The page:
Published on July 31st, 2015
A secret meeting in North Korea
In North Korea, it is against the law to choose to follow Jesus or to own a Bible. A listener on VOMRadio.net asked the following questions.
- In a country like North Korea, how do Christians pray?
- How do they gather together?
- What is a worship service like in North Korea?
Todd Nettleton, host of VOM Radio, asked Rev. Eric Foley the listener’s questions. Rev. Foley is the leader of VOM Korea.
Rev. Foley: A lot of ideas we have about North Koreans hiding under a blanket to read the Bible or sneaking out of their homes at night aren’t exactly accurate. And the reason why is that everyone in North Korea is required to spy on homes that are near their own.
Things like hiding under a blanket or sneaking out of your home would make the neighbors suspicious. So when things like that happen it is usually on the border of North Korea.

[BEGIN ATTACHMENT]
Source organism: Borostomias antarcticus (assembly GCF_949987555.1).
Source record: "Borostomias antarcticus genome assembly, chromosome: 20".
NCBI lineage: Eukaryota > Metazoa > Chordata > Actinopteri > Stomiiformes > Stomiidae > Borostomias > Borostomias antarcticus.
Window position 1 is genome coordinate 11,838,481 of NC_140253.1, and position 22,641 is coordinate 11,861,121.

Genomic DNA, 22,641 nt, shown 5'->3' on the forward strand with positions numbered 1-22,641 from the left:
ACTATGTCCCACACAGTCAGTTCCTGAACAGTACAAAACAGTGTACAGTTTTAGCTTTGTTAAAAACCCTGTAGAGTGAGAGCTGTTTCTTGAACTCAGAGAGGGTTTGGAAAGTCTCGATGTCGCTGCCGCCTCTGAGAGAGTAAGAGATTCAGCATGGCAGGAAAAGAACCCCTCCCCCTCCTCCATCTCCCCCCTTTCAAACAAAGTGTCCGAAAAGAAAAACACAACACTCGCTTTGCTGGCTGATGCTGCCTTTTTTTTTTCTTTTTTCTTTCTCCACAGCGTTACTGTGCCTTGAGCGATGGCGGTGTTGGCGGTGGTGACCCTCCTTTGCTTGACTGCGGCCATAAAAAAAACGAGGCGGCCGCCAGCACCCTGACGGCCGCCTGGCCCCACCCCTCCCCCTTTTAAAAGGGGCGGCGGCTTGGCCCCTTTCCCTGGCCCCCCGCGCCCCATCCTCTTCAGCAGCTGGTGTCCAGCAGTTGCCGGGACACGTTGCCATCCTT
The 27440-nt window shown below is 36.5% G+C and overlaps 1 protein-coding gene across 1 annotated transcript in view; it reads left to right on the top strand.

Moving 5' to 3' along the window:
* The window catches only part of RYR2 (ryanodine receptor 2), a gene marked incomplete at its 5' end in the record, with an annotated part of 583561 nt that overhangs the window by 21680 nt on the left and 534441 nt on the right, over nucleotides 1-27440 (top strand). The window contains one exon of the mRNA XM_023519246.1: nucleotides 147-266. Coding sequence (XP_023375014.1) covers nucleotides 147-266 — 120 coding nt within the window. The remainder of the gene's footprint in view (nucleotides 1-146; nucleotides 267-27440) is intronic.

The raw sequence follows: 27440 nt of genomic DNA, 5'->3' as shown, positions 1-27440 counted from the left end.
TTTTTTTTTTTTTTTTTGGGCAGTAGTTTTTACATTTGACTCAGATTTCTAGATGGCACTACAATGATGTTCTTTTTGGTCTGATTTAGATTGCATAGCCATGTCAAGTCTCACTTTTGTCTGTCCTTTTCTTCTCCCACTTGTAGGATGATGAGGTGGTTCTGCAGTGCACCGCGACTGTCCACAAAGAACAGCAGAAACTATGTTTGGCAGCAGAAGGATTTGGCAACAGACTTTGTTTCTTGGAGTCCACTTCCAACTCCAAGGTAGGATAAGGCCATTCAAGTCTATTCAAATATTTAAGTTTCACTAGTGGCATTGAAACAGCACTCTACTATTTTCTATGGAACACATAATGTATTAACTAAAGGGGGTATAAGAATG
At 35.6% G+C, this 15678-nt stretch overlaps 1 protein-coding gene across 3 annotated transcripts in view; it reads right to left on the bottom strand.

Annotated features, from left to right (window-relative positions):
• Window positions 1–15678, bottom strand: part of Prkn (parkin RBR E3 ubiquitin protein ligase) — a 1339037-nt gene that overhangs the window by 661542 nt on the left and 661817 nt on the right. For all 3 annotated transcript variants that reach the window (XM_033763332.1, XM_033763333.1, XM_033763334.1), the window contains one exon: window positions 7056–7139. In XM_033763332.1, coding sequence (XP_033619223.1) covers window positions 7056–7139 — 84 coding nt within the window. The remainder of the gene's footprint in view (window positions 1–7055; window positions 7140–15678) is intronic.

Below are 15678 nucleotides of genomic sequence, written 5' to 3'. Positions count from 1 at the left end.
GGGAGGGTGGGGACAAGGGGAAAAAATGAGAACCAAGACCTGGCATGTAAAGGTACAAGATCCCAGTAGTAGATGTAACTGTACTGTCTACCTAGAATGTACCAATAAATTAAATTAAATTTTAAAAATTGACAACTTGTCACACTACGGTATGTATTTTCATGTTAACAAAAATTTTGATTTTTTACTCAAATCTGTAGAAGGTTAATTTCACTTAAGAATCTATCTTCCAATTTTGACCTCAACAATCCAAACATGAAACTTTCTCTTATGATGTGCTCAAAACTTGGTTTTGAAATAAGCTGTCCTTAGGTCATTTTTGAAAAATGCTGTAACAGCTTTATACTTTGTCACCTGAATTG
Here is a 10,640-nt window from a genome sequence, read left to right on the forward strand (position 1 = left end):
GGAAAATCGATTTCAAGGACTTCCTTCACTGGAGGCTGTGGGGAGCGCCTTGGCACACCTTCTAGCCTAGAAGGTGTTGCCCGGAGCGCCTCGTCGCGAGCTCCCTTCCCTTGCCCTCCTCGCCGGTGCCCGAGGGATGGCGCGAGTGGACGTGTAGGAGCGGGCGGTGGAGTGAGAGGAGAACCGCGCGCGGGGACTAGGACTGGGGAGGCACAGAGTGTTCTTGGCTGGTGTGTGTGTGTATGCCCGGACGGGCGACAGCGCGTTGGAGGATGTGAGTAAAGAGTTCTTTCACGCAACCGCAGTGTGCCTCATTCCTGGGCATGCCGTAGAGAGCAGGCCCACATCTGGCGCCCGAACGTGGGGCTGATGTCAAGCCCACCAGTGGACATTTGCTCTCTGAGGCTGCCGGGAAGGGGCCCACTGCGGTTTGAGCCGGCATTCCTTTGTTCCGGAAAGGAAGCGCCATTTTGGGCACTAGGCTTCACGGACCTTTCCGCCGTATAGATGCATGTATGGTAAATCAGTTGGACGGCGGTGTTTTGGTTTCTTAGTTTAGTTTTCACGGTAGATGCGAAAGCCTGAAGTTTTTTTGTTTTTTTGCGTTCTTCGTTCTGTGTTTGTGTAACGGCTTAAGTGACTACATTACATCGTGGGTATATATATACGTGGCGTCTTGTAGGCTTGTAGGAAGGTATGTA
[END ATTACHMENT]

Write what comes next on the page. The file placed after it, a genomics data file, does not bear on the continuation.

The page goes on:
North Koreans who are in the interior of North Korea who have been Christians for generations actually worship very differently. They have developed ways of worship that they can do even when people who are not Christians are watching.
One of the ways is that underground [secret] believers pray with their eyes open. They look at the person they are with as if they are having a conversation with that person. And instead of referencing God, for example, they use a phrase like “Dear Leader.” [“Dear Leader” is a title used for the former leader of their country, who is now dead. In this case, Christians are using the title to talk secretly about God.]
So instead of bowing their heads and closing their eyes, they might look at the person sitting next to them and say, “I am so concerned about Sister Kim, who is sick. But I am thankful that our Dear Leader will show special care for her as she needs love and attention.” That would be how underground Christians pray.
The way that they have worship services is on a family level. People in the same family worship together. But people from different families typically do not gather together for worship in North Korea.
(Source: VOMRadio.net. Edited and paraphrased for length and clarity.)
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